As I mentioned above, I don't view any of this as a pessimistic take on things at all. In fact, I believe it to be quite the opposite. This sort of worldview affords the opportunity to not only have a deeper understanding of our universe and its mechanics but also our origins, the stars. It allows us to see (and appreciate) a deep rooted connectivity that we share with the entire universe, every atom in our body is the echo of a cosmic event that happened 13.7 billion years ago. Every element in our being was forged in an ancient generation of stars that exploded violently and seeded our universe with the raw material needed to build each one of us.
We are all connected to the universe, in fact I would say, we are the universe, an assembly of matter and energy that has, over the course of 13 billion years, become aware of itself. You might say we are the universe experiencing itself. From this take we can see a picture of the universe where hurting another person, or condemning them to eternal torture is madness for you are only hurting yourself, truly. In a worldview that shows a deep seeded connectivity to everything around us, why would we partake in such self destructive insanity?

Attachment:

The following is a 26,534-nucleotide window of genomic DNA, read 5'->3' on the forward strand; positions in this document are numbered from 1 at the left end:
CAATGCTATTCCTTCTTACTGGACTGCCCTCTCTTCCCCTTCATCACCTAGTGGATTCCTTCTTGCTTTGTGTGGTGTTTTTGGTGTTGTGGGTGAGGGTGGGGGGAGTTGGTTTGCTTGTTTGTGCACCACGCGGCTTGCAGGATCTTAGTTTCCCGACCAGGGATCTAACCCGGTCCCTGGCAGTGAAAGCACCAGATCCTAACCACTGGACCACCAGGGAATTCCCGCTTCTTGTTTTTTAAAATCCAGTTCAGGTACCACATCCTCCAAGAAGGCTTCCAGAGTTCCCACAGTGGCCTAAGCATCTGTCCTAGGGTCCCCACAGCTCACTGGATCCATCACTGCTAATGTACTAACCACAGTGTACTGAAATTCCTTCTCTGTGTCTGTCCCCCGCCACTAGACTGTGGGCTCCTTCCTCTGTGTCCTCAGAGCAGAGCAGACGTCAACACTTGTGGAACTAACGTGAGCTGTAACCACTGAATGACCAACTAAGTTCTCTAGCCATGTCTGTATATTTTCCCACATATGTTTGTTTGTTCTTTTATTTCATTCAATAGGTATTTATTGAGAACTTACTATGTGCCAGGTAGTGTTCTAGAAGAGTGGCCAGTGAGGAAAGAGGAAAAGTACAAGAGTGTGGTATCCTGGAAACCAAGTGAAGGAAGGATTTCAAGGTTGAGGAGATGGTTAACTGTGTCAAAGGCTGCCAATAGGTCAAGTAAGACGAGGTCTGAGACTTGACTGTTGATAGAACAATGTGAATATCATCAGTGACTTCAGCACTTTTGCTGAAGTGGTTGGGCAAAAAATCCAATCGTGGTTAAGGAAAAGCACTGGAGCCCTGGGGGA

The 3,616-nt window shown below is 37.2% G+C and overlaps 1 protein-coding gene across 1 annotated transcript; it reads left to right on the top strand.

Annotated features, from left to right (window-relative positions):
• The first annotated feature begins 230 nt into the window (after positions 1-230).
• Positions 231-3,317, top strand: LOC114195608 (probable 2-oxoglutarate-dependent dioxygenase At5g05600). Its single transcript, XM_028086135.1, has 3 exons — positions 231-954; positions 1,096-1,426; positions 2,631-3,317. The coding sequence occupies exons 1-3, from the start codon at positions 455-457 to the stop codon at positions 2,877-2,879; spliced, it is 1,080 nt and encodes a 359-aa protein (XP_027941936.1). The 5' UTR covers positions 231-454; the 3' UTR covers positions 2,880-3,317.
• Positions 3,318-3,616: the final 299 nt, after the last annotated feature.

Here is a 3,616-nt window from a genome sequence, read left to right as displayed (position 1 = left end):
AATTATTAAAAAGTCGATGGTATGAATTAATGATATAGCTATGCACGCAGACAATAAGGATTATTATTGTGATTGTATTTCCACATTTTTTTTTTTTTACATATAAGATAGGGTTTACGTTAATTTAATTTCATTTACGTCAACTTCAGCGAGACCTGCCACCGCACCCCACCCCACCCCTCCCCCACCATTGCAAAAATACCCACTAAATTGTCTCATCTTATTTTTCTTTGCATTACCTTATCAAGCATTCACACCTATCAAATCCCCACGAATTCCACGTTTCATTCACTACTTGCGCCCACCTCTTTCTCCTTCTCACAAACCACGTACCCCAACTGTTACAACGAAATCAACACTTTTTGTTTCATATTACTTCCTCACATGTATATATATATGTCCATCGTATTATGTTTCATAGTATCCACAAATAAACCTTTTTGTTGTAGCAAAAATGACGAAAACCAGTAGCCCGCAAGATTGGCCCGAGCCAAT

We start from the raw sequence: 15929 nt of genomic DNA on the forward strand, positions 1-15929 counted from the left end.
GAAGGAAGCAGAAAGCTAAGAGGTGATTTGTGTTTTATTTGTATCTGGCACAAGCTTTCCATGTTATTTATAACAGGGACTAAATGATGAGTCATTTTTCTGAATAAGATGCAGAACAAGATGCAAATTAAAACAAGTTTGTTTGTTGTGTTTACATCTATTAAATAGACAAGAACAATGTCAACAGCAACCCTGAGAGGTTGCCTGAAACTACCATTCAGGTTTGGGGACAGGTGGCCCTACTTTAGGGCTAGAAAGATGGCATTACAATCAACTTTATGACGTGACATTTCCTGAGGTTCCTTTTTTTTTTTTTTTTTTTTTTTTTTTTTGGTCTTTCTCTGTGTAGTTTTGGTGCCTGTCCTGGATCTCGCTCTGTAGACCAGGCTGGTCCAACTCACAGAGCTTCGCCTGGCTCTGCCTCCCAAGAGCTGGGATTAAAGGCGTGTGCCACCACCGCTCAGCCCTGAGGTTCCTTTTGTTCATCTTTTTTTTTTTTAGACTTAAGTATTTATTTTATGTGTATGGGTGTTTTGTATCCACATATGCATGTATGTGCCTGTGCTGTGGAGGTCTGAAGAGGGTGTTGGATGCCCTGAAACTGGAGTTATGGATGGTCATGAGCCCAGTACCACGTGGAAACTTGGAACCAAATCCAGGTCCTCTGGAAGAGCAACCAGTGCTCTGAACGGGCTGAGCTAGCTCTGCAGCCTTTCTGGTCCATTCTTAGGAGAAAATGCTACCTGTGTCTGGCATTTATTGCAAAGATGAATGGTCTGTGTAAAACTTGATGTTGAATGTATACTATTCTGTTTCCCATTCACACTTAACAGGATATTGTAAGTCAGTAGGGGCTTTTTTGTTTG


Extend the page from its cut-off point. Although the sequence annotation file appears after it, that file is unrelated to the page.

I'm getting a bit off topic so suffice it to say, this is hardly a pessimistic way of seeing the world.
Ultimately, the idea that our universe was fine tuned by an omnipotent, omniscient being is hardly optimistic (being that generally said deity turns out to be a bit of a tyrant), and certainly is not supported by any sort of empirical evidence. Any engineer that would design an area in which less than 1% of the mass in the area is going to be used for the purpose he was designing it for would be fired.